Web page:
Speake-Marin Makes Waves With Its New Ripples Sports Watch
Watches and Wonders

Speake-Marin Makes Waves with Its New Sports Watch: Ripples

The independent brand launches its first sports-chic timepiece with an eye-catching, wave-decorated dial, plus a case design inspired by the architecture of London’s financial district.

By Steven Rogers
Contributor

Over the past few years, more and more independent brands have been taking a serious crack at making exciting sport-chic watches. Think of H. Moser & Cie. with its Streamliner or Romain Gauthier with his Continuum, while Laurent Ferrier has released the Sport Auto and Greubel Forsey the GMT Sport.

Speake-Marin has now joined that growing list of indie watchmakers boasting a dedicated sports-chic offering with the launch of its exciting, new Ripples collection.
 

A Case Inspired by City of London Architecture

Drawing on the brand’s English roots, Ripples takes its inspiration from the City of London, the famed financial district occupying one square mile at the very heart of the British capital. Not to be confused with the surrounding Greater London (which occupies 607-square miles), the City of London sees several feats of modern architecture sit proudly next to a number of historical “listed” buildings.

And it is those contemporary City of London buildings like The Gherkin, Leadenhall Building, and Lloyd’s Building, with their mix of mixing steel and glass and juxtaposition of curved shapes with straight lines, from which the Ripples’ new 40.3mm stainless-steel “La City” case takes obvious design cues.
 

In essence, both the case and bezel of the Speake-Marin Ripples are square. But while the bezel is rounded-off at the corners, the flanks of the lugs elegantly curve outward, most noticeably on the right of the caseband, where they form a crown guard.

Polished beveling on the edge of the case, bezel, and lugs contrast with the vertical brushing on their surfaces. Meanwhile, the lugs are also faceted to add a further geometric touch that maintains Ripples’ carefully considered balance between the curved and the linear.
 

An Eye-catching Dial

If Ripples’ case design is a striking departure from Speake-Marin’s usual drum-like Piccadilly case, the dial is also something we’ve never seen before on any of the brand’s watches.

In fact, Ripples gets its name from its generously-sized slate-gray dial that features a pattern of three-dimensional, horizontally brushed waves which reflect the light to a greater or lesser degree as the wearer turns the watch. And if this eye-catching dial plate is evocative of the ripples of the River Thames that borders the City of London, then the applied baton hour indices look like the boats and barges that sail up and down this waterway.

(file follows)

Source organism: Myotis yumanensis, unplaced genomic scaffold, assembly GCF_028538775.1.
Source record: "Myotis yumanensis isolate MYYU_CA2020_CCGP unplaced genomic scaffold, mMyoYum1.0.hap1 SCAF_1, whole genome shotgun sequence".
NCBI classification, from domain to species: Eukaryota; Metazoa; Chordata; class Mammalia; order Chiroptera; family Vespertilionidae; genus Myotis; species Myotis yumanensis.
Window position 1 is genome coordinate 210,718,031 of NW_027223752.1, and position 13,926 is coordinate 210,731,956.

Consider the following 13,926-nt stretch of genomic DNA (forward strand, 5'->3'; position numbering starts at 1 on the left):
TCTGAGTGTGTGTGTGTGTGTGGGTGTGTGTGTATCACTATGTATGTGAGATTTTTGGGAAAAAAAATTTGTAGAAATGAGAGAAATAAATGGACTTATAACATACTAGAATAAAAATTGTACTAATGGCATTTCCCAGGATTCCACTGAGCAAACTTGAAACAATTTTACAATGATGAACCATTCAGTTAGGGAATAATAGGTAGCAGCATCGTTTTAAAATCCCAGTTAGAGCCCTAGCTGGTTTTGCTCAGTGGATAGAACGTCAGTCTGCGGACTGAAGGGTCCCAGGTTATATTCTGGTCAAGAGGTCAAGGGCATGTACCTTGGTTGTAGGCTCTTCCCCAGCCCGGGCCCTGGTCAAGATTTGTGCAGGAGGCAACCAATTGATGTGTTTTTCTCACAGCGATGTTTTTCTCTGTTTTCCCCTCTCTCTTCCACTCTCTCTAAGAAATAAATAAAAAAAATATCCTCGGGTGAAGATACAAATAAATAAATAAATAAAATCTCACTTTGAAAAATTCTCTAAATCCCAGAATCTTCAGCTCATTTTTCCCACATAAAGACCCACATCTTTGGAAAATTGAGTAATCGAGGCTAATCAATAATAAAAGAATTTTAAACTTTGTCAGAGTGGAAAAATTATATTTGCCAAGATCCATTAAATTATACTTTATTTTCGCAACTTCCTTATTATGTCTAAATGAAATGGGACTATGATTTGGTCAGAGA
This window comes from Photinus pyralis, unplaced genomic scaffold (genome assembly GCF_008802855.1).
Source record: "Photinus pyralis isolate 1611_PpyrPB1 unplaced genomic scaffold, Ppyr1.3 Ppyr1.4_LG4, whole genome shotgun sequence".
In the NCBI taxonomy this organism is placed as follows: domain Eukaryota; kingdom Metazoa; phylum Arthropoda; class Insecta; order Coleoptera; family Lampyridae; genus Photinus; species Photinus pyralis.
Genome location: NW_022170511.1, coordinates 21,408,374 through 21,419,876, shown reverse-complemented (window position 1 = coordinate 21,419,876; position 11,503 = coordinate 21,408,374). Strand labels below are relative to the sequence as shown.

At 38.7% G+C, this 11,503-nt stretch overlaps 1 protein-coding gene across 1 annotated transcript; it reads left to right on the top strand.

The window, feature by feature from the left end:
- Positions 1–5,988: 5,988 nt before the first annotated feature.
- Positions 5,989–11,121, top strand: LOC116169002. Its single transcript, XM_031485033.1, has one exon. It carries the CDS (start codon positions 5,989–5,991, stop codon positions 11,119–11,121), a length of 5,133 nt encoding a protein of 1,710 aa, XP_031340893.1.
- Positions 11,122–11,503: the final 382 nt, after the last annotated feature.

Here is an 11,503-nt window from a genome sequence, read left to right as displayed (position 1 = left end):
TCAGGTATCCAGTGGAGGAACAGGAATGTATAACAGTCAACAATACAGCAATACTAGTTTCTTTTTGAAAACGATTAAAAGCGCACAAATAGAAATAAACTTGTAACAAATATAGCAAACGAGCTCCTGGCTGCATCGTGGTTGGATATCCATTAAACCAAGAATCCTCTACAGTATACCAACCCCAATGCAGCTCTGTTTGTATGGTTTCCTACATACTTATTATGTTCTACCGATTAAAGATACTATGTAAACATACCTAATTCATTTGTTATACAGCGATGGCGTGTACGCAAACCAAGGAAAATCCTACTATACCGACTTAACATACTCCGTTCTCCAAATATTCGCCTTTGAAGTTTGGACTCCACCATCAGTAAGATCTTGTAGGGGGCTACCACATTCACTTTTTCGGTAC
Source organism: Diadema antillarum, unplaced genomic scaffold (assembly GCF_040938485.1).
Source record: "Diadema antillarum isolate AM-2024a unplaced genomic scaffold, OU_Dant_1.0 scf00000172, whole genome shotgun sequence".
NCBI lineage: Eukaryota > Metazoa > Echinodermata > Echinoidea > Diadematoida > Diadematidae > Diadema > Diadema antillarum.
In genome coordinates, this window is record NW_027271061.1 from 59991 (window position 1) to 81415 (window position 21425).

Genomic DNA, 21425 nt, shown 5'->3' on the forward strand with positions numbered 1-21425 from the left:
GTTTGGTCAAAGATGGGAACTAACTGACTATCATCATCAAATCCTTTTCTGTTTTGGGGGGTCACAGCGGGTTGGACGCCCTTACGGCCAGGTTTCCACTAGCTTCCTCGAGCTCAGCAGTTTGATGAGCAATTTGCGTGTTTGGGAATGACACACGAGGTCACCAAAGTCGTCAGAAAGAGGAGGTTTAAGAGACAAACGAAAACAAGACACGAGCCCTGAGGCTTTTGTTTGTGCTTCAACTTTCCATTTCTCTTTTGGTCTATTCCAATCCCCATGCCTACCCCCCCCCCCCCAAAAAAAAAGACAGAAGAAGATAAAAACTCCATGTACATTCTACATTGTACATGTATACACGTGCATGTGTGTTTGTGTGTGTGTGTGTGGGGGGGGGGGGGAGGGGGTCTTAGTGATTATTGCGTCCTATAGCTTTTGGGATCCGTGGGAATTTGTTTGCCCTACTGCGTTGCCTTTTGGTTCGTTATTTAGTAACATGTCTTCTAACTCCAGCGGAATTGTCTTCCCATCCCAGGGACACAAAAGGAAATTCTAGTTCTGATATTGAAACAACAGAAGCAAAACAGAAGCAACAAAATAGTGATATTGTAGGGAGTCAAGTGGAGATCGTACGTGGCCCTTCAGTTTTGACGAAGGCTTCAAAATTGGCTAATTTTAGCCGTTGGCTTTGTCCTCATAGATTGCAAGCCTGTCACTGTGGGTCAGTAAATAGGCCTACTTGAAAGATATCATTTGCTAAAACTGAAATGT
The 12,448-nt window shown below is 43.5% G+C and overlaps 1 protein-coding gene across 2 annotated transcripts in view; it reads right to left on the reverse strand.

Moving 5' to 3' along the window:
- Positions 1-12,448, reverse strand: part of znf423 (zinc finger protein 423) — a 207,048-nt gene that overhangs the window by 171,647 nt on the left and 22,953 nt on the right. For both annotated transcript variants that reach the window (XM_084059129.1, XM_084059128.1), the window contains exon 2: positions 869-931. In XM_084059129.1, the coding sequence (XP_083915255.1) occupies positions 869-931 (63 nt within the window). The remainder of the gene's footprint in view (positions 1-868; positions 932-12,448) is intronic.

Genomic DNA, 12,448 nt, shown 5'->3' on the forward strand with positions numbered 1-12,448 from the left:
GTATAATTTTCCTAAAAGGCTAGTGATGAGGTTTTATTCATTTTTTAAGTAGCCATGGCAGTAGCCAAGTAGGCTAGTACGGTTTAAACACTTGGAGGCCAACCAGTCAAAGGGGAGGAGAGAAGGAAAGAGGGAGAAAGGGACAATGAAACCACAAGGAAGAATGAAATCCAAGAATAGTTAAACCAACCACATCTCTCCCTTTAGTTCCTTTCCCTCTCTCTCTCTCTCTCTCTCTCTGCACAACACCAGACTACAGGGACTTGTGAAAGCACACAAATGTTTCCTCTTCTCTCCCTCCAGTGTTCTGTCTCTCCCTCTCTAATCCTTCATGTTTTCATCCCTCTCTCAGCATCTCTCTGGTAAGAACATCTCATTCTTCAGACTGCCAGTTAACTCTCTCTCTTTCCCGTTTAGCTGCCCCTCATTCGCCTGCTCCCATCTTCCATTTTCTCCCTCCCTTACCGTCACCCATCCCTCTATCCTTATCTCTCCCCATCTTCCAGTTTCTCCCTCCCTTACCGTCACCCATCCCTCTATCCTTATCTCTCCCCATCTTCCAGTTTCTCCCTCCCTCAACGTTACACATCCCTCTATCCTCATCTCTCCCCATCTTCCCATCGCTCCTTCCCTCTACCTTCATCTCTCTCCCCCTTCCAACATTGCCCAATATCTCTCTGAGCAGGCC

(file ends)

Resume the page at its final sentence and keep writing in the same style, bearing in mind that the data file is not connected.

Meanwhile, the central hours and minutes are indicated via polished, rhodium-plated hands, with the hour hand in the form of a heart, a Speake-Marin signature. Another noticeable signature of the brand is the small seconds sub-dial placed between 1 and 2 o’clock.
 

An Efficient, Finely Finished Movement

Powering the indications is the in-house SMA03-T automatic movement with integrated micro-rotor developed in Speake-Marin’s R&D department at Le Cercle des Horlogers near Neuchâtel. Besides its automatic winding, the SMA03-T also has a 52-hour power reserve to ensure that Ripples will be a dependable, daily wearer.
 

But this movement is not just about efficiency. Like the City of London – where historical buildings like the Bank of England, St Paul’s Cathedral, and Guildhall are located in addition to more modern structures – the SMA03-T is similarly endowed with a touch of the traditional. Namely, it features a variety of time-honored, decorative finishes, including beveling, sun-brushing, and perlage, all of which can be admired through the transparent display caseback.
 

Pricing

Priced at CHF 19,900, Ripples comes on an integrated stainless-steel bracelet with a double folding clasp. Like the case, the three-link bracelet bears a nice mix of polished and matte finishes.

For more information about Ripples, please visit the Speake-Marin website.
 

(Photography by Pierre Vogel)

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